When changing minds, precise language can be superior to simple

April 1, 2016
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Is fraud a form of initiated force? Can “government” do anything about it? Retweet.
Why does the Zero Aggression Project use the words “initiated force” in our definition of the Zero Aggression Principle? Why don’t we instead say something like this…

Don’t hurt people, or ask politicians to do it for you.

That would be simpler right? Yes, the word “hurt” is much simpler than the phrase “initiated force.” But using the word “hurt” will teach people nothing. Here’s why…
Some people think you’re hurting others when you do NOT steal from the rich to give to the poor. Still others simply assume that they never harm people, even if their politics do cause harm. So…
We need words that will help people focus on what’s actually happening. When someone uses force against another person it can be either legitimate or illegitimate.

  • Force can be legitimate if it’s used defensively (including, criminal due process).
  • Force is illegitimate if you initiate it — if you strike first.

The best way to make these points clear is to talk about two forms of force…

  • Defensive force can be good.
  • Initiated force is bad.

But language has defects. It’s not always possible for simple words to fully illuminate complex ideas. This is certainly true of the words “initiated force,” because something seems to be missing. What about fraud?
The term “initiated force” doesn’t seem to cover fraud. Or does it? Our new Mental Lever shows how (and when) the idea of fraud is buried inside the concept of “initiated force.” Check it out. Then share it with others…
What about fraud?
By Perry Willis & Jim Babka
Reading and sharing Mental Levers are not random acts.
Have you ever wanted to lend someone a book to explain your views, but then you started thinking that…

  • You didn’t know what book to loan? Which was the ideal one?
  • You didn’t suspect they’d actually read it? …perhaps because it was too long?

Mental Levers = a lending library.

  1. It’s free! You don’t have to buy a book or worry about getting it back. Simply SHARE the link in email, text, or social media.
  2. Since our Mental Levers are short, the odds go up that they’ll be read. Lend only the “chapters” you want to lend. Interested readers can read more, if they wish.
  3. These mini-articles are quite innovative. Even people who have been libertarians for years discover lost and brand new concepts about voluntaryism. In fact, some of these concepts are so new that we’ve invented the label “post-statist” to describe our approach.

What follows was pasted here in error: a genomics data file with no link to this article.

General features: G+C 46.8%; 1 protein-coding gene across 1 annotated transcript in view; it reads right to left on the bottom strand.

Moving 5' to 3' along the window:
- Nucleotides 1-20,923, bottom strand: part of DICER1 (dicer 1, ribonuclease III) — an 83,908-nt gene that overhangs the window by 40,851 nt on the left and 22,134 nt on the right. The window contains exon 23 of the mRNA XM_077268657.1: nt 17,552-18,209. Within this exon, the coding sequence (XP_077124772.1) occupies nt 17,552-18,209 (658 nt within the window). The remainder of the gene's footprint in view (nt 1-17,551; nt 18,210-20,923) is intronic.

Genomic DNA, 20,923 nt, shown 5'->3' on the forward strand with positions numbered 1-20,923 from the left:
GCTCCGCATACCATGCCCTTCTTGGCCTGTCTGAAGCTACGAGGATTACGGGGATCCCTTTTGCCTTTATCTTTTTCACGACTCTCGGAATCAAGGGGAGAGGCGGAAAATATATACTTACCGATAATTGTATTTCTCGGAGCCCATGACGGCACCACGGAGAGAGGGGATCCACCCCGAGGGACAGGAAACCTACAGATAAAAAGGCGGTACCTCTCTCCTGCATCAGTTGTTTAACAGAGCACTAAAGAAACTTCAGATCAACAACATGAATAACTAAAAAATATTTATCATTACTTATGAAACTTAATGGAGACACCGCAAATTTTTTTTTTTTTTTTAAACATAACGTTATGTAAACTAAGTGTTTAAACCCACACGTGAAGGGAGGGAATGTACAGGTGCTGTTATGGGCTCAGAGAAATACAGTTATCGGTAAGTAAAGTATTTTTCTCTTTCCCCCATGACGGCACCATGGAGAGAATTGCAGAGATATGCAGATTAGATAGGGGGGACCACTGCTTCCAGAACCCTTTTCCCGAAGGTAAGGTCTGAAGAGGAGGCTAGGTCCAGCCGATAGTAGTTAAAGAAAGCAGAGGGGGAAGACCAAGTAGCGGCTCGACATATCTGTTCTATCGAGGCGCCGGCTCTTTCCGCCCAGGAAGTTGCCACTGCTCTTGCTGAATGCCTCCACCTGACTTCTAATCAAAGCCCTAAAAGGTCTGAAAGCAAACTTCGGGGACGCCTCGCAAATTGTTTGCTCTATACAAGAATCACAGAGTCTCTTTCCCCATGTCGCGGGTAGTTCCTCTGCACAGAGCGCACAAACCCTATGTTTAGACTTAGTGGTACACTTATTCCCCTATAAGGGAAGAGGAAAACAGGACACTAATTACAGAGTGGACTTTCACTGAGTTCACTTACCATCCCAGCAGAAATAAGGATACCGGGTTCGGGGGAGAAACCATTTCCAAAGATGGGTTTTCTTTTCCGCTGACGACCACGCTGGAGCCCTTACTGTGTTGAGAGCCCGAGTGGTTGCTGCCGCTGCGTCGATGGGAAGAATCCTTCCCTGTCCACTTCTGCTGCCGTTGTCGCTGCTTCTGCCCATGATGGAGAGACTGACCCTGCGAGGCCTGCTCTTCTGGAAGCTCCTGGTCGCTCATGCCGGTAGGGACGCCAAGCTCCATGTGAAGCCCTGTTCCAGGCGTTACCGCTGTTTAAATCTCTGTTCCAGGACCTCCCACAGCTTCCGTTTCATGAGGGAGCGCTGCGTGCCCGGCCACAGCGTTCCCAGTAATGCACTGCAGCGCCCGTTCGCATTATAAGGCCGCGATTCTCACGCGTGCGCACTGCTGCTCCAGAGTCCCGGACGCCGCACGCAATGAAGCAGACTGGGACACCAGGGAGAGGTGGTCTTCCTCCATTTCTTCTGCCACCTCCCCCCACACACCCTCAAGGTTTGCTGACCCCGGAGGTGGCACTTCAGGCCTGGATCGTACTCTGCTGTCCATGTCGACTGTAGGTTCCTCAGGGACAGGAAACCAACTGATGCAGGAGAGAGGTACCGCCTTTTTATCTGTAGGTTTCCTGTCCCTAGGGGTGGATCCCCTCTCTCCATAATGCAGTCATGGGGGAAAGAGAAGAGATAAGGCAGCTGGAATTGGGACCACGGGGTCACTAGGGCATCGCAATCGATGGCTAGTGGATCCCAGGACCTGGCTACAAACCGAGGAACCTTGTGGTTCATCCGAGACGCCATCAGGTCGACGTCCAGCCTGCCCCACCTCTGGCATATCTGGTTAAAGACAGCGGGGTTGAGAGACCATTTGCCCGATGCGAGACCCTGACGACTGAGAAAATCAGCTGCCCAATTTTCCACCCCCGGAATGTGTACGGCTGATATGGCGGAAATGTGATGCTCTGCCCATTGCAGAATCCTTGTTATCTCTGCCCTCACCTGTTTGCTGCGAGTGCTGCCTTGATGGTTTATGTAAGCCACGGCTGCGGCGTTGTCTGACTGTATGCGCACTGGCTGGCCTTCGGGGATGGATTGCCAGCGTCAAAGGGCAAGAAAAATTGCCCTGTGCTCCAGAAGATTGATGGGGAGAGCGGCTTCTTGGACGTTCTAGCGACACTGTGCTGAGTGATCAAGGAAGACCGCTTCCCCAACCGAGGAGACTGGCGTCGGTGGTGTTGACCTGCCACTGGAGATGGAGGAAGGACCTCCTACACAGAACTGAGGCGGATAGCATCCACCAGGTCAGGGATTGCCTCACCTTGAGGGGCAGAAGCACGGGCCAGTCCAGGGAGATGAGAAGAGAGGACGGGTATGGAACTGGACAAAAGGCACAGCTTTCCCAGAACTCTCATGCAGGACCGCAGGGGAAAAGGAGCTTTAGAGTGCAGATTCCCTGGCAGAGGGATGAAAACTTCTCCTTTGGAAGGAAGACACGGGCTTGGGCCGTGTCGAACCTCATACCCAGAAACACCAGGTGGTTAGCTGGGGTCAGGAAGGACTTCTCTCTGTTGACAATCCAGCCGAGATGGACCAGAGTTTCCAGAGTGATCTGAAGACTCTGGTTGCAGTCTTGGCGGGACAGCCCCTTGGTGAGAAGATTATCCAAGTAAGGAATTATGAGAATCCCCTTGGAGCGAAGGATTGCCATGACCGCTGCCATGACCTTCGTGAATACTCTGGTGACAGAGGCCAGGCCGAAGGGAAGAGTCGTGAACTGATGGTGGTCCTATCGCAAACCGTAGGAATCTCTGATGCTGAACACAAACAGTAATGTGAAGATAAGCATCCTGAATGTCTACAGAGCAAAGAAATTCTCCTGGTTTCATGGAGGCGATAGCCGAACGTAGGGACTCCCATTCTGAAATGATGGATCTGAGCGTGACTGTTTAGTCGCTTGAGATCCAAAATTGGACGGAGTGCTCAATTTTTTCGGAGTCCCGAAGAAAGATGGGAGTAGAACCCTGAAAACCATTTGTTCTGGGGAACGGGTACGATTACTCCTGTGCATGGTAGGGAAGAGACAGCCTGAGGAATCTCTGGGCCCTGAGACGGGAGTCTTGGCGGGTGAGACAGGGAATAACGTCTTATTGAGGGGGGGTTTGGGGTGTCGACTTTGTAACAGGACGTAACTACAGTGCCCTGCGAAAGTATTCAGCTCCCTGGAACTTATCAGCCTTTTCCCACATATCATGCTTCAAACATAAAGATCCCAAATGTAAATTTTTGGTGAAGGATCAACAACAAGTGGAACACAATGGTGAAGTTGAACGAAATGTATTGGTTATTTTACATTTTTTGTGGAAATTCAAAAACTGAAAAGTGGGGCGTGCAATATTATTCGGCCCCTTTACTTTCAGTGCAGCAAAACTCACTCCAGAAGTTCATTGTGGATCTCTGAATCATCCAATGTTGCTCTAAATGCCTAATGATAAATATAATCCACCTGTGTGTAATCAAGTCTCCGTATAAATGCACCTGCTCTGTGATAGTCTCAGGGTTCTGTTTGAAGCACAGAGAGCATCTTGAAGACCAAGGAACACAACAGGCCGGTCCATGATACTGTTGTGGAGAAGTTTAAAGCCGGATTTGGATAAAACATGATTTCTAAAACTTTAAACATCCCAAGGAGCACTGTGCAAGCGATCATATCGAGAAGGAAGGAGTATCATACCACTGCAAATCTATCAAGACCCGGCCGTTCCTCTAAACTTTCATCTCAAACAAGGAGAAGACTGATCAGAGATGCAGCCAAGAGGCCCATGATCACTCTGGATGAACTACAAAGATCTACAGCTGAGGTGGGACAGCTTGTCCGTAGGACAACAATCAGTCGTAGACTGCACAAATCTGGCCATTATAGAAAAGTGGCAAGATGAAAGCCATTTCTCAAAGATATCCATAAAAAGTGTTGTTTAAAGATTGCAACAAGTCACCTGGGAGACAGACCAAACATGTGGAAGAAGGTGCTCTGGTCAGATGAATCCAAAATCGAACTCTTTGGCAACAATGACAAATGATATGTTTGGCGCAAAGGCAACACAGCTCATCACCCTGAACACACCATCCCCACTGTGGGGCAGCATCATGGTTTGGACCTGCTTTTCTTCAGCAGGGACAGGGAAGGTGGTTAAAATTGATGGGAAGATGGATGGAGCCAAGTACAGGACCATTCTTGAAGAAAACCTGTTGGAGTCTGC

So, please take full advantage of this tool…

  • While reading What about fraud?, locate the gold box (on the right on your PC, below the comments on your phone). Use the social networking tools, found in that gold box, to share this Mental Lever with others.
  • Like & Share this newsletter message from Facebook.
  • Forward this email to two friends who are libertarians or libertarian-leaning, encouraging them to join you in subscribing to this newsletter. The more libertarians we have joining us, the wider the sharing will be — the more people will see, use, and understand voluntaryist values.

A final important note…
Since the launch of the Zero Aggression Project, June 1, we’ve published 47 of these mini-articles. Hosting this website and publishing this material requires resources. The Zero Aggression Project needed to raise merely $4,500 in March to cover its monthly budget. However…

  • As of March 30, we were still $2,883 shy of that goal, and a new month has already begun.
  • To make up the gap, we need new contributions. In fact, we’re hoping there’s someone on this list who is capable of putting a real dent in that number. Remember, contributions can be tax-deductible, if you itemize.
  • But going forward, we’ll be more likely to make our goal with an increase in monthly pledges. We’d actually make progress with merely five (5) people making a pledge today. Really! Just five. Can you be one of them?

You can make your contribution or pledge using the secure web form. There you’ll find a way to mail cash or checks, contribute using MasterCard, Visa, Discover, or American Express, or make a PayPal contribution. We also accept Bitcoin. If you write a check make it out to Downsize DC Foundation. That’s what will show up on your statement, because the Zero Aggression Project is an initiative of the Downsize DC Foundation.


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